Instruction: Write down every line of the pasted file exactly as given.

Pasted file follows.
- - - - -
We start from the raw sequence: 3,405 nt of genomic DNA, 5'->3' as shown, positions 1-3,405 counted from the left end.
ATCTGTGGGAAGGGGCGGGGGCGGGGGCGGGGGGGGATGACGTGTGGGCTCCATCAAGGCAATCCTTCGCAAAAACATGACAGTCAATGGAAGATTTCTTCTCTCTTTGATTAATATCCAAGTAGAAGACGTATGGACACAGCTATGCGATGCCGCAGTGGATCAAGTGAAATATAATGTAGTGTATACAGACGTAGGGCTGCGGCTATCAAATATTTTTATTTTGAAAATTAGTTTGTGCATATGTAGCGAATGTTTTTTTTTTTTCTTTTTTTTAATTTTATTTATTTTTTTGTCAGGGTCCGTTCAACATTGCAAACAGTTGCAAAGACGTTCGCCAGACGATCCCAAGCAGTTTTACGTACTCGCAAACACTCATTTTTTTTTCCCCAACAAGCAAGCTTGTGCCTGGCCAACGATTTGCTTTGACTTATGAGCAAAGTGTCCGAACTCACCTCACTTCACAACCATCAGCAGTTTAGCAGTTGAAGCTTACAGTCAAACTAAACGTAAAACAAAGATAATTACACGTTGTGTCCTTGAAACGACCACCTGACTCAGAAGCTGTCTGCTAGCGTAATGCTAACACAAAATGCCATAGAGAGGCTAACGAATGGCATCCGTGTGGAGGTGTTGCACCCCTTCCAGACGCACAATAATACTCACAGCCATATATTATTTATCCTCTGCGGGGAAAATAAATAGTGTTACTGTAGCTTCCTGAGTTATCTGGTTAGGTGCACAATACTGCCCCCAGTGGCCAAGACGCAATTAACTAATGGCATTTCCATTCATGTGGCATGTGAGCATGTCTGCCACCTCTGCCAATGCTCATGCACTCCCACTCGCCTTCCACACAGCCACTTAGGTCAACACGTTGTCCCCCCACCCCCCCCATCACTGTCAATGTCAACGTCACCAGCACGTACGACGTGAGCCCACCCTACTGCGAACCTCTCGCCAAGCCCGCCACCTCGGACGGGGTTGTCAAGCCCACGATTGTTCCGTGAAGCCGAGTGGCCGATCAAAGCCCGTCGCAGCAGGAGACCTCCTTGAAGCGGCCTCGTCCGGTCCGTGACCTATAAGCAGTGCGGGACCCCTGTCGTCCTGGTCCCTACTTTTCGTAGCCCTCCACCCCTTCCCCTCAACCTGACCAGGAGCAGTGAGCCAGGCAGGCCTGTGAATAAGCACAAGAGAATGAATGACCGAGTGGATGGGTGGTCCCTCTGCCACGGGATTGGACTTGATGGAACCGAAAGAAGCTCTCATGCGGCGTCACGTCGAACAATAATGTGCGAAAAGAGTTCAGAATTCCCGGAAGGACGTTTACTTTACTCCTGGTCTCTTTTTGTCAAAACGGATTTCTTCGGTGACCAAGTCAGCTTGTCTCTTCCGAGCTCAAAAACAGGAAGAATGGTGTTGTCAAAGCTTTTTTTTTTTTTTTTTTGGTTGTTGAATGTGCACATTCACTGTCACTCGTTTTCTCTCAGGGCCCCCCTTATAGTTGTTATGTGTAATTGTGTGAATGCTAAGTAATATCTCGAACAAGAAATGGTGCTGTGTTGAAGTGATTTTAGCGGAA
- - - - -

We start from the raw sequence: 3,405 nt of genomic DNA, 5'->3' as shown, positions 1-3,405 counted from the left end.
ATCTGTGGGAAGGGGCGGGGGCGGGGGCGGGGGGGGATGACGTGTGGGCTCCATCAAGGCAATCCTTCGCAAAAACATGACAGTCAATGGAAGATTTCTTCTCTCTTTGATTAATATCCAAGTAGAAGACGTATGGACACAGCTATGCGATGCCGCAGTGGATCAAGTGAAATATAATGTAGTGTATACAGACGTAGGGCTGCGGCTATCAAATATTTTTATTTTGAAAATTAGTTTGTGCATATGTAGCGAATGTTTTTTTTTTTTCTTTTTTTTAATTTTATTTATTTTTTTGTCAGGGTCCGTTCAACATTGCAAACAGTTGCAAAGACGTTCGCCAGACGATCCCAAGCAGTTTTACGTACTCGCAAACACTCATTTTTTTTTCCCCAACAAGCAAGCTTGTGCCTGGCCAACGATTTGCTTTGACTTATGAGCAAAGTGTCCGAACTCACCTCACTTCACAACCATCAGCAGTTTAGCAGTTGAAGCTTACAGTCAAACTAAACGTAAAACAAAGATAATTACACGTTGTGTCCTTGAAACGACCACCTGACTCAGAAGCTGTCTGCTAGCGTAATGCTAACACAAAATGCCATAGAGAGGCTAACGAATGGCATCCGTGTGGAGGTGTTGCACCCCTTCCAGACGCACAATAATACTCACAGCCATATATTATTTATCCTCTGCGGGGAAAATAAATAGTGTTACTGTAGCTTCCTGAGTTATCTGGTTAGGTGCACAATACTGCCCCCAGTGGCCAAGACGCAATTAACTAATGGCATTTCCATTCATGTGGCATGTGAGCATGTCTGCCACCTCTGCCAATGCTCATGCACTCCCACTCGCCTTCCACACAGCCACTTAGGTCAACACGTTGTCCCCCCACCCCCCCCATCACTGTCAATGTCAACGTCACCAGCACGTACGACGTGAGCCCACCCTACTGCGAACCTCTCGCCAAGCCCGCCACCTCGGACGGGGTTGTCAAGCCCACGATTGTTCCGTGAAGCCGAGTGGCCGATCAAAGCCCGTCGCAGCAGGAGACCTCCTTGAAGCGGCCTCGTCCGGTCCGTGACCTATAAGCAGTGCGGGACCCCTGTCGTCCTGGTCCCTACTTTTCGTAGCCCTCCACCCCTTCCCCTCAACCTGACCAGGAGCAGTGAGCCAGGCAGGCCTGTGAATAAGCACAAGAGAATGAATGACCGAGTGGATGGGTGGTCCCTCTGCCACGGGATTGGACTTGATGGAACCGAAAGAAGCTCTCATGCGGCGTCACGTCGAACAATAATGTGCGAAAAGAGTTCAGAATTCCCGGAAGGACGTTTACTTTACTCCTGGTCTCTTTTTGTCAAAACGGATTTCTTCGGTGACCAAGTCAGCTTGTCTCTTCCGAGCTCAAAAACAGGAAGAATGGTGTTGTCAAAGCTTTTTTTTTTTTTTTTTTGGTTGTTGAATGTGCACATTCACTGTCACTCGTTTTCTCTCAGGGCCCCCCTTATAGTTGTTATGTGTAATTGTGTGAATGCTAAGTAATATCTCGAACAAGAAATGGTGCTGTGTTGAAGTGATTTTAGCGGAA